The Return To Work Interview?

You conduct interviews with candidates to learn whether they would be a good fit for an open position. You invest time and energy in regular annual or quarterly performance reviews to provide feedback to existing employees. Many companies even go so far as to offer departing employees an exit interview, to learn where things may have gone wrong, and to see how they can improve as a company to reduce unwanted turnover. 

While this may seem to be a solid level of engagement and communication, there is perhaps one more thing that can be done right now which many Leaders may not have thought of: “The Return To Work Interview.” Of course, a little over a year ago, this would have been completely unnecessary, as the world hadn’t yet furloughed hundreds of millions of employees or set them up to work from home. 

Yes, I know the pandemic has “changed everything” and that we are all more than just a little tired of both the pandemic and this conversation about change. However, hear me out.

When you sent your employees home to work, likely no one could have imagined what would happen next. Reports now show that, for the most part, people working from home have adapted so well they don’t want to return to the office. In fact, we are now seeing massive numbers of people resigning who have decided that this is how they want to continue working in the future and are seeking employers that offer at least some form of work from home scenario.

But what about the people who get called back? Do they want to be there? Are they in fear for their health? Do they have children carefully sorted out at home? Do they suddenly hate their commute, even though they’ve been commuting for 10 years? What else are they thinking, feeling, and experiencing?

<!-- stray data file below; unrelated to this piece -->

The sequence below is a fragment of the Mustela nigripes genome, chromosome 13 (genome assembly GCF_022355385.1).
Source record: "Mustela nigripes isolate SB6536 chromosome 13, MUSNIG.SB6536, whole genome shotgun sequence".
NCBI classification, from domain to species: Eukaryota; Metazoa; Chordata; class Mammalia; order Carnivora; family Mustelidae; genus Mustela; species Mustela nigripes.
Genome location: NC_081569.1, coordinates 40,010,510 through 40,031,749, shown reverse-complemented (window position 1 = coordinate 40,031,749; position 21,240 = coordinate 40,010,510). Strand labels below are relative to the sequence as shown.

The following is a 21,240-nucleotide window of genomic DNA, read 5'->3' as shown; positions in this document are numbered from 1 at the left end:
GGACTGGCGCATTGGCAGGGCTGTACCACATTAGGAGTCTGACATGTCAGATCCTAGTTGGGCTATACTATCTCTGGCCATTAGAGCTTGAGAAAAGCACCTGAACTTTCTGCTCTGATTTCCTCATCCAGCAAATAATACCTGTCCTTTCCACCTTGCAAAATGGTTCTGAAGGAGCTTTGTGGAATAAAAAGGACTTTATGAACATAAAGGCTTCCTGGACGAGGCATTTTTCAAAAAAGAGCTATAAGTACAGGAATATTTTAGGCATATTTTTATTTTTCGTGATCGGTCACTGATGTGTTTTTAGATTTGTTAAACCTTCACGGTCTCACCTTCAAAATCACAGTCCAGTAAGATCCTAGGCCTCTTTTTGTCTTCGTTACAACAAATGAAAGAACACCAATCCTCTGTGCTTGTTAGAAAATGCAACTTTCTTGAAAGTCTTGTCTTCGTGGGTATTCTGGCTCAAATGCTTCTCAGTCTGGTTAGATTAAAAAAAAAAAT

Just ask them. 

In fact, organizing a structured return to work interview will provide a comfortable environment where they can share their thoughts with you in a (reprisal-free) conversation. Great Leaders need the information to be able to make sound decisions. Knowing what’s going on in the hearts and minds of your team(s) is frankly critical to understanding how business has been and will be affected. A once robust, happy, and professional corporate culture could be burned to the ground by a few secretly disappointed and angry employees who feel you simply don’t care anymore. 

Show them that nothing is further from the truth. 

You may or may not change your mind on anything, but at least you will have accomplished two important things: You will learn incredibly valuable information about the current state of your people and you will have meaningfully demonstrated that you’re still the great boss they remember. 

For a more scientific approach, many companies may wish to consider psychometric assessments like DiSC or a Kolbe Index for a deeper understanding. These assessments are inexpensive but highly informative and are in the author’s opinion worth every penny to professional employee-centric businesses.


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  1. Thank you for writing such a quality blog on here, @DaveATVerus! I added it to a few different categories, so you’ll see in the sidebar, home page, and contributors’ corner. I also put your profile in the featured member section.

    Have a great start to the week, sir!

      1. Old content should go in the Social Feed with some intro content. @tim-hughes is a great example of someone that uses SPN to distribute his existing content. All that stuff automatically gets shared online somewhere. :)

        A fair amount of the “activity” automatically goes to one of my Twitter accounts. (

        You can upload videos directly in the feed or share YouTube videos. Both work and drive traffic in different ways.

        I don’t tend to highlight too much unoriginal content in the blogs. I make exceptions, but they’re few and far between for a reason.

        @ira-bowman has done a few videos on how to use some of the features too. They’re in his feed and on his YouTube channel.